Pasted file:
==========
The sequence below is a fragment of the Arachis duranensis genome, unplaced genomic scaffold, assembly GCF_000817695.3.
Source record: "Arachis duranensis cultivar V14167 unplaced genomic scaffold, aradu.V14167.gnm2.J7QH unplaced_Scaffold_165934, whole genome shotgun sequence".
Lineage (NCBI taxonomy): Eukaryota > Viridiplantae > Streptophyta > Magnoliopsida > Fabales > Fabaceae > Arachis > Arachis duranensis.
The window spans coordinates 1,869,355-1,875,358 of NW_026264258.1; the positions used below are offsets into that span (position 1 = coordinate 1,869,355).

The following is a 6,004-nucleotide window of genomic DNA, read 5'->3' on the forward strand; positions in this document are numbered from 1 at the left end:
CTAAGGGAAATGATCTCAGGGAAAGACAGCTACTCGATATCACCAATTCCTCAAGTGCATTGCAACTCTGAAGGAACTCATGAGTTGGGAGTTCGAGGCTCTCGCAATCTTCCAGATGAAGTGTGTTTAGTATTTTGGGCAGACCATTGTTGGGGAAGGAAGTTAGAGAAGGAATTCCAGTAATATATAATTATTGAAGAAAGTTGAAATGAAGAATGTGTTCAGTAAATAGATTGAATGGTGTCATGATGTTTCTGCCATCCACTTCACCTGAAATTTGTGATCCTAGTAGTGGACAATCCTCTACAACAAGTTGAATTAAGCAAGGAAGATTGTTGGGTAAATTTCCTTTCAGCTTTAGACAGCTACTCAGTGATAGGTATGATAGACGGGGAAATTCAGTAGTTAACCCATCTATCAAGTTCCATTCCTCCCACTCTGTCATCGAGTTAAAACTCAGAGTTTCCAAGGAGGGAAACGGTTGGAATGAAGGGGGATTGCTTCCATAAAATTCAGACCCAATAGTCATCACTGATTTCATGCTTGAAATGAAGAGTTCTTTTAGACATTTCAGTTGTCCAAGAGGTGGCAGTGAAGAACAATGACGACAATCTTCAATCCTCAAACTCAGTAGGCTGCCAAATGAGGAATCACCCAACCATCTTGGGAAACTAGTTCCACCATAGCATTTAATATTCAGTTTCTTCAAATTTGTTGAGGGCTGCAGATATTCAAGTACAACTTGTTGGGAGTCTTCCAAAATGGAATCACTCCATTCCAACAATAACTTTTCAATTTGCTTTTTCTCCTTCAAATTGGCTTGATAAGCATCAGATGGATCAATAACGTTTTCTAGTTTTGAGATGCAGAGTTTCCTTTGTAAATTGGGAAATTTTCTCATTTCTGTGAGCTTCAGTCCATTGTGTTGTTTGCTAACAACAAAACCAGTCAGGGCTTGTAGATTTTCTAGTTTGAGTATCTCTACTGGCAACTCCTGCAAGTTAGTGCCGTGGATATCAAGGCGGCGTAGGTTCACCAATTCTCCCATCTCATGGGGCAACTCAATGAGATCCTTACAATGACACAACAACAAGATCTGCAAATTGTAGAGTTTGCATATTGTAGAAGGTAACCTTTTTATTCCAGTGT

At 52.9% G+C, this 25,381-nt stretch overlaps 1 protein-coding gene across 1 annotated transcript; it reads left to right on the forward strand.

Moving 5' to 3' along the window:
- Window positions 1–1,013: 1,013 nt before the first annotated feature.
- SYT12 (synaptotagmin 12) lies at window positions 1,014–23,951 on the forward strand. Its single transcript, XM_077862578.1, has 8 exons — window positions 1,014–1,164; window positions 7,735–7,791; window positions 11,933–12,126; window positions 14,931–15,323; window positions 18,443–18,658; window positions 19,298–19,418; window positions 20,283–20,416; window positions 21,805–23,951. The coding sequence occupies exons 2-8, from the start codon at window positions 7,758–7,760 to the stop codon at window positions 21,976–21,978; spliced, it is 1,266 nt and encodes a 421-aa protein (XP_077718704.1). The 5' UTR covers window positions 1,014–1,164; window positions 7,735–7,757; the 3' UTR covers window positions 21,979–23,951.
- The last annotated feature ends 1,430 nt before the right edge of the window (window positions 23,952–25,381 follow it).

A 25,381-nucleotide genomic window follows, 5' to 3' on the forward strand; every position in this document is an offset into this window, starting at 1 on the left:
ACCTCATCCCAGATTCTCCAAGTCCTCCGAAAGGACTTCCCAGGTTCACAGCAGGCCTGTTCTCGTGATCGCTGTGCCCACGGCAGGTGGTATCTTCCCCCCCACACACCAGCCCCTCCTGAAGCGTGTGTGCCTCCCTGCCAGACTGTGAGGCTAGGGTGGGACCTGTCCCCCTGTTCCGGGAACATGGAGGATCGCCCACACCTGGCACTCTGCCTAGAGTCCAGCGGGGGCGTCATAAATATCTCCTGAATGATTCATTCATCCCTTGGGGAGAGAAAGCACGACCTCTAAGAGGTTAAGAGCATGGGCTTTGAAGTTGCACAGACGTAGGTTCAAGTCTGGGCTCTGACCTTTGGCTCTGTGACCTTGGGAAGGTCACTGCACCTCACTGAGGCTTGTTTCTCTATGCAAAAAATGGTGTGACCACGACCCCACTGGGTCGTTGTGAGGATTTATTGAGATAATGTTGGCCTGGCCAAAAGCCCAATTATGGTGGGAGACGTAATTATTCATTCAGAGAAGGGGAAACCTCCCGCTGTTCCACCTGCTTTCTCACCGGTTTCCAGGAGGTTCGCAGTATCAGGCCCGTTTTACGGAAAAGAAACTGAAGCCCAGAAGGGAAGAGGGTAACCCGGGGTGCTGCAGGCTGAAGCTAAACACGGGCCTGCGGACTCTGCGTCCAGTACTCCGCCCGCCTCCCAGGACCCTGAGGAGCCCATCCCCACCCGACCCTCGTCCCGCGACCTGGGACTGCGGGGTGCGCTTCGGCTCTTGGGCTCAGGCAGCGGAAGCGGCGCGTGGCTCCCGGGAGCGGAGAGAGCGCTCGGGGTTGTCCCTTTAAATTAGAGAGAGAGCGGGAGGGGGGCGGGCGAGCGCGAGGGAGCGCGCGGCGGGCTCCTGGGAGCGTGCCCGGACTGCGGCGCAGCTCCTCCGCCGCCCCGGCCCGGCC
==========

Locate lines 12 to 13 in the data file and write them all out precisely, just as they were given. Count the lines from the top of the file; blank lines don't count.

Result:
A 25,381-nucleotide genomic window follows, 5' to 3' on the forward strand; every position in this document is an offset into this window, starting at 1 on the left:
ACCTCATCCCAGATTCTCCAAGTCCTCCGAAAGGACTTCCCAGGTTCACAGCAGGCCTGTTCTCGTGATCGCTGTGCCCACGGCAGGTGGTATCTTCCCCCCCACACACCAGCCCCTCCTGAAGCGTGTGTGCCTCCCTGCCAGACTGTGAGGCTAGGGTGGGACCTGTCCCCCTGTTCCGGGAACATGGAGGATCGCCCACACCTGGCACTCTGCCTAGAGTCCAGCGGGGGCGTCATAAATATCTCCTGAATGATTCATTCATCCCTTGGGGAGAGAAAGCACGACCTCTAAGAGGTTAAGAGCATGGGCTTTGAAGTTGCACAGACGTAGGTTCAAGTCTGGGCTCTGACCTTTGGCTCTGTGACCTTGGGAAGGTCACTGCACCTCACTGAGGCTTGTTTCTCTATGCAAAAAATGGTGTGACCACGACCCCACTGGGTCGTTGTGAGGATTTATTGAGATAATGTTGGCCTGGCCAAAAGCCCAATTATGGTGGGAGACGTAATTATTCATTCAGAGAAGGGGAAACCTCCCGCTGTTCCACCTGCTTTCTCACCGGTTTCCAGGAGGTTCGCAGTATCAGGCCCGTTTTACGGAAAAGAAACTGAAGCCCAGAAGGGAAGAGGGTAACCCGGGGTGCTGCAGGCTGAAGCTAAACACGGGCCTGCGGACTCTGCGTCCAGTACTCCGCCCGCCTCCCAGGACCCTGAGGAGCCCATCCCCACCCGACCCTCGTCCCGCGACCTGGGACTGCGGGGTGCGCTTCGGCTCTTGGGCTCAGGCAGCGGAAGCGGCGCGTGGCTCCCGGGAGCGGAGAGAGCGCTCGGGGTTGTCCCTTTAAATTAGAGAGAGAGCGGGAGGGGGGCGGGCGAGCGCGAGGGAGCGCGCGGCGGGCTCCTGGGAGCGTGCCCGGACTGCGGCGCAGCTCCTCCGCCGCCCCGGCCCGGCC